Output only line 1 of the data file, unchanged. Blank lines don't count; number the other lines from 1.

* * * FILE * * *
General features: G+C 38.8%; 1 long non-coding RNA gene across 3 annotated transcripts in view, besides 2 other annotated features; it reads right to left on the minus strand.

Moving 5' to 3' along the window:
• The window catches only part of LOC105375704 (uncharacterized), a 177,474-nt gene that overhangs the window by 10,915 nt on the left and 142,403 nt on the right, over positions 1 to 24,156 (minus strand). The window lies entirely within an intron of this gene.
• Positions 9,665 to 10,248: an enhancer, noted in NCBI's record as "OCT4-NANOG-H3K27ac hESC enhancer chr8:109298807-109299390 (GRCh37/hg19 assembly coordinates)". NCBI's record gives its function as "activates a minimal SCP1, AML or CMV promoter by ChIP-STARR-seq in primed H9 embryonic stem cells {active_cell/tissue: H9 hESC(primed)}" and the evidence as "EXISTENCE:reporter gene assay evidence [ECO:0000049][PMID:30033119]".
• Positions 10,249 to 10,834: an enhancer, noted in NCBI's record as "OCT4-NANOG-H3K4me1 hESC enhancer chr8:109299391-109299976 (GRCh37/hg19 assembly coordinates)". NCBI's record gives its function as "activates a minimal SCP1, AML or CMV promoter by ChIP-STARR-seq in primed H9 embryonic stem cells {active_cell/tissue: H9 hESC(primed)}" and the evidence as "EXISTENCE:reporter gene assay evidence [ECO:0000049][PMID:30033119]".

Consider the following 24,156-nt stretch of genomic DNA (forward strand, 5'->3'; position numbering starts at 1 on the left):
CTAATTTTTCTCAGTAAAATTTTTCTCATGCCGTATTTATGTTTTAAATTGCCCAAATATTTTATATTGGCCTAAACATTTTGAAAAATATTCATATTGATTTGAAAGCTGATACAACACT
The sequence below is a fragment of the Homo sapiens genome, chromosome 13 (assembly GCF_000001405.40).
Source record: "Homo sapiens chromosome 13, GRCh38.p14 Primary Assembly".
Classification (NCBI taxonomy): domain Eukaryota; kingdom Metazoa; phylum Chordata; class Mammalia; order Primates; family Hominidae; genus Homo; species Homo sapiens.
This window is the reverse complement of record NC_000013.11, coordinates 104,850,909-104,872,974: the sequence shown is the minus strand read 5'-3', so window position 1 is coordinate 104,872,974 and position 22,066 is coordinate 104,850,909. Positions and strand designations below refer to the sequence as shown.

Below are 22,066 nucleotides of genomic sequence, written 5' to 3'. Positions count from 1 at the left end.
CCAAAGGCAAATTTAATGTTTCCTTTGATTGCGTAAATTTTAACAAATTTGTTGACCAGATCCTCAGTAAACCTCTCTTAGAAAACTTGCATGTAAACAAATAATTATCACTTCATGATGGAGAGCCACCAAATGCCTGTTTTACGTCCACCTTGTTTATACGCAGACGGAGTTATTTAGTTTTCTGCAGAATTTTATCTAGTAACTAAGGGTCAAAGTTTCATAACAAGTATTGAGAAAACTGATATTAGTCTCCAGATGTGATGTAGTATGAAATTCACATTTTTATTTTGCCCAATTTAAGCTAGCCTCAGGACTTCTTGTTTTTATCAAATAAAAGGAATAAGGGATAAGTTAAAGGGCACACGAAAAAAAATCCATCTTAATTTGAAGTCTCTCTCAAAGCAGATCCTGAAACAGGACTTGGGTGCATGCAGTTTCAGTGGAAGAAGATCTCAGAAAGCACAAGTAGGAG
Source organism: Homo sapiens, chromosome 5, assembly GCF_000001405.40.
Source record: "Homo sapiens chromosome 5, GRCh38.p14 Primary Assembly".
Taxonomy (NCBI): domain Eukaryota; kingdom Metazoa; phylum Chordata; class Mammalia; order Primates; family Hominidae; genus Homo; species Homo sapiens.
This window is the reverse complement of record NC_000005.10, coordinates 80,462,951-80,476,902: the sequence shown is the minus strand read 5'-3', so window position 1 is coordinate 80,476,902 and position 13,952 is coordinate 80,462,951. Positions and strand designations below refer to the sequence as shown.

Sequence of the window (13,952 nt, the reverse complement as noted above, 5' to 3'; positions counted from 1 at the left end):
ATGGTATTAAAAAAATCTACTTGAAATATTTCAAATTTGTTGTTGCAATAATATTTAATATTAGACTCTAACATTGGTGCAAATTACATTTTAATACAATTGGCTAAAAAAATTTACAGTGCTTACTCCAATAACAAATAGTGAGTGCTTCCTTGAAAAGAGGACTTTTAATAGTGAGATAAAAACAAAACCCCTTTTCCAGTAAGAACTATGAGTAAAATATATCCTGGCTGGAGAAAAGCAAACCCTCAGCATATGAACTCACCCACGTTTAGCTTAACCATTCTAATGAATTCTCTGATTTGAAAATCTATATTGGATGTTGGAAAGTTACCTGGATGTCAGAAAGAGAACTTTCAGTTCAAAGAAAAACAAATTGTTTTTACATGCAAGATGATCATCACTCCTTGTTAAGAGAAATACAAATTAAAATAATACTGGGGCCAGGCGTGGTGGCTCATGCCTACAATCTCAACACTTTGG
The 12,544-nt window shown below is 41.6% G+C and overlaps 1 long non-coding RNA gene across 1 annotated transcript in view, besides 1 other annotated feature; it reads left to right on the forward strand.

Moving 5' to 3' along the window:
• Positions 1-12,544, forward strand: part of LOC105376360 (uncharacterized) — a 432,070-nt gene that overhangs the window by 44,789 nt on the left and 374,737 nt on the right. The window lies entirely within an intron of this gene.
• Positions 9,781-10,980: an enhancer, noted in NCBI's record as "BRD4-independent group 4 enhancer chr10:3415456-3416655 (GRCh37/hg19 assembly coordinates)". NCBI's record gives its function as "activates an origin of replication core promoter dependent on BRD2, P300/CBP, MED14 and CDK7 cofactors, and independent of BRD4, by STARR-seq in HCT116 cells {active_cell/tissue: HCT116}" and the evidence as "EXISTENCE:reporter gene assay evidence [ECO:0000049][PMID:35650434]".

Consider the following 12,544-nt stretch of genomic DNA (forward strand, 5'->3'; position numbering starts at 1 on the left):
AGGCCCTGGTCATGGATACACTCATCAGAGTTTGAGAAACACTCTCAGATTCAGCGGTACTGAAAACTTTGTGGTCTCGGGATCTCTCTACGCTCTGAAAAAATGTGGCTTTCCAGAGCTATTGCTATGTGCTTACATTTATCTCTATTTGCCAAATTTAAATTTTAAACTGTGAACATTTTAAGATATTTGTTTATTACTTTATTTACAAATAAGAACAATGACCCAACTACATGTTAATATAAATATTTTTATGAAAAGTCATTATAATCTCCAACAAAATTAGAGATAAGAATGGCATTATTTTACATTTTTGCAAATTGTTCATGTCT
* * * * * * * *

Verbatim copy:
General features: G+C 38.8%; 1 long non-coding RNA gene across 3 annotated transcripts in view, besides 2 other annotated features; it reads right to left on the minus strand.